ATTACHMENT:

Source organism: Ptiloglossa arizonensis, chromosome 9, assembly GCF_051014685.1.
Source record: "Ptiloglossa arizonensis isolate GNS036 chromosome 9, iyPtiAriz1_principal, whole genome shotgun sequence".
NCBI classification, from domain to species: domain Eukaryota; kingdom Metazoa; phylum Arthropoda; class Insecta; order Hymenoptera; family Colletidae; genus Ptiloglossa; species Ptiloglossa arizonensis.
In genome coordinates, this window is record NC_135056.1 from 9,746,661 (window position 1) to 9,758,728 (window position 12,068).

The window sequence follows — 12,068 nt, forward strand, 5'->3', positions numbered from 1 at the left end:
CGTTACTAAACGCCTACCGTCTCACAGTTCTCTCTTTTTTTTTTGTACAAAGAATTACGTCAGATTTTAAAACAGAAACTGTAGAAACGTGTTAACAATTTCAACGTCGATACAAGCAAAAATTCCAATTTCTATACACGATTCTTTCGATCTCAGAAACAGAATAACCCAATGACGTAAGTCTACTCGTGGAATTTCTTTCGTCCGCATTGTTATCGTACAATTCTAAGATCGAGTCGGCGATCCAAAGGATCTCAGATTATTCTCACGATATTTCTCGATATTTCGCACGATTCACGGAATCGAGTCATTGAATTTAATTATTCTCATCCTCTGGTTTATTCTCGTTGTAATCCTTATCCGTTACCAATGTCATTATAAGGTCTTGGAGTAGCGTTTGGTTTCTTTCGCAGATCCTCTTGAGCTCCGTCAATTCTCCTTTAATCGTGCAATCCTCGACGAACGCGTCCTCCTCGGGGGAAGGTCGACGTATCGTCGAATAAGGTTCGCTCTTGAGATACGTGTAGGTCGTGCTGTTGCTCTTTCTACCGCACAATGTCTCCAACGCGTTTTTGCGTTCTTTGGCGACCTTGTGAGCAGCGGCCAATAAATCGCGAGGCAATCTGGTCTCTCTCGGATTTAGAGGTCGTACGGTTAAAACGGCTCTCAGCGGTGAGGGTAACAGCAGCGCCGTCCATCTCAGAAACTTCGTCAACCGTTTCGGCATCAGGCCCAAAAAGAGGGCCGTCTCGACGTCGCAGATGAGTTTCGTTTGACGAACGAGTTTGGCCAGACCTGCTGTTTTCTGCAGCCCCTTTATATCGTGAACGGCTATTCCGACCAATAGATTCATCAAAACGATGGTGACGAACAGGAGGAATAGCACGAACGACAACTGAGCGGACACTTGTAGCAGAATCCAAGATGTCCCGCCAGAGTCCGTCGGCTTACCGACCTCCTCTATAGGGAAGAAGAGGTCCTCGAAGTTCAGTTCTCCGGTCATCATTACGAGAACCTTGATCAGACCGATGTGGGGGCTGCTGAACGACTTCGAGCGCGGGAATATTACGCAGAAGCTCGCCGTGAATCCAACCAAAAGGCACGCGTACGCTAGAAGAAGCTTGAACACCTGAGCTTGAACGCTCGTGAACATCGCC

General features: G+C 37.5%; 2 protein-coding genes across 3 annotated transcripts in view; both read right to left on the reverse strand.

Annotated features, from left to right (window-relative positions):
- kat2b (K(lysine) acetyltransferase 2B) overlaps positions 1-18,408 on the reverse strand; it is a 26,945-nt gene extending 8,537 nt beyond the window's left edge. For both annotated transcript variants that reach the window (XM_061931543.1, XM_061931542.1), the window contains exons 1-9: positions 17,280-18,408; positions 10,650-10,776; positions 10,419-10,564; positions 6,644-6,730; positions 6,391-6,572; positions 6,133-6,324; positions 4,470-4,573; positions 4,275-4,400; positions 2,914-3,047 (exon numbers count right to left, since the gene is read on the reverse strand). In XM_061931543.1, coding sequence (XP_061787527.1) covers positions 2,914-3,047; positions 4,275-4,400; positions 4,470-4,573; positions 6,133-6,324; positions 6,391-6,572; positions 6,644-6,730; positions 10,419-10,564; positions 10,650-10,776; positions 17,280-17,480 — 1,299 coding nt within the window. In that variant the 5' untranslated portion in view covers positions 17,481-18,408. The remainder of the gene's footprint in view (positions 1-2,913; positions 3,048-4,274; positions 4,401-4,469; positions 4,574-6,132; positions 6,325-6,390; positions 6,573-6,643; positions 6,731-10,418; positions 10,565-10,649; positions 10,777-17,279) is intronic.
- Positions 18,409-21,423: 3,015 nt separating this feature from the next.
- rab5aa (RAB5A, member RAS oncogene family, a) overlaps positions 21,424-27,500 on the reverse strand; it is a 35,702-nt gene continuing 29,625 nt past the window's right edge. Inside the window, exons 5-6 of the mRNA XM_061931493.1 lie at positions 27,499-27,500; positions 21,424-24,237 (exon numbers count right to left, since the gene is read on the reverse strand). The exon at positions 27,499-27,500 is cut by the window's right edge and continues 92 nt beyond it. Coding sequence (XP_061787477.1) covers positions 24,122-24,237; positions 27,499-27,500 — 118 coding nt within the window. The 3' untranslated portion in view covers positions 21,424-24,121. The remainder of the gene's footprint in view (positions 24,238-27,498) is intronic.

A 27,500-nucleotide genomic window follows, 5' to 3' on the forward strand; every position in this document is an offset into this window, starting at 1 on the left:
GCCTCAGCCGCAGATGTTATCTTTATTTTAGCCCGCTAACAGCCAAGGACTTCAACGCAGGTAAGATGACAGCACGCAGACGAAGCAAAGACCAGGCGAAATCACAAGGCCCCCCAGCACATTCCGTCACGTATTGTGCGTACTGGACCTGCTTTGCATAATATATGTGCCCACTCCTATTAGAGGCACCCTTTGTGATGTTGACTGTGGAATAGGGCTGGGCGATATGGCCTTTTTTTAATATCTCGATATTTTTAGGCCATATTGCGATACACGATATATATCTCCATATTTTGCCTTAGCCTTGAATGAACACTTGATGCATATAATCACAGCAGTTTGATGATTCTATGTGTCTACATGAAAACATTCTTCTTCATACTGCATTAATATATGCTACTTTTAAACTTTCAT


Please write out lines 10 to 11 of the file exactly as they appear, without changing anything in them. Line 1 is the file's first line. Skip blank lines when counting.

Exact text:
- Positions 18,409-21,423: 3,015 nt separating this feature from the next.
- rab5aa (RAB5A, member RAS oncogene family, a) overlaps positions 21,424-27,500 on the reverse strand; it is a 35,702-nt gene continuing 29,625 nt past the window's right edge. Inside the window, exons 5-6 of the mRNA XM_061931493.1 lie at positions 27,499-27,500; positions 21,424-24,237 (exon numbers count right to left, since the gene is read on the reverse strand). The exon at positions 27,499-27,500 is cut by the window's right edge and continues 92 nt beyond it. Coding sequence (XP_061787477.1) covers positions 24,122-24,237; positions 27,499-27,500 — 118 coding nt within the window. The 3' untranslated portion in view covers positions 21,424-24,121. The remainder of the gene's footprint in view (positions 24,238-27,498) is intronic.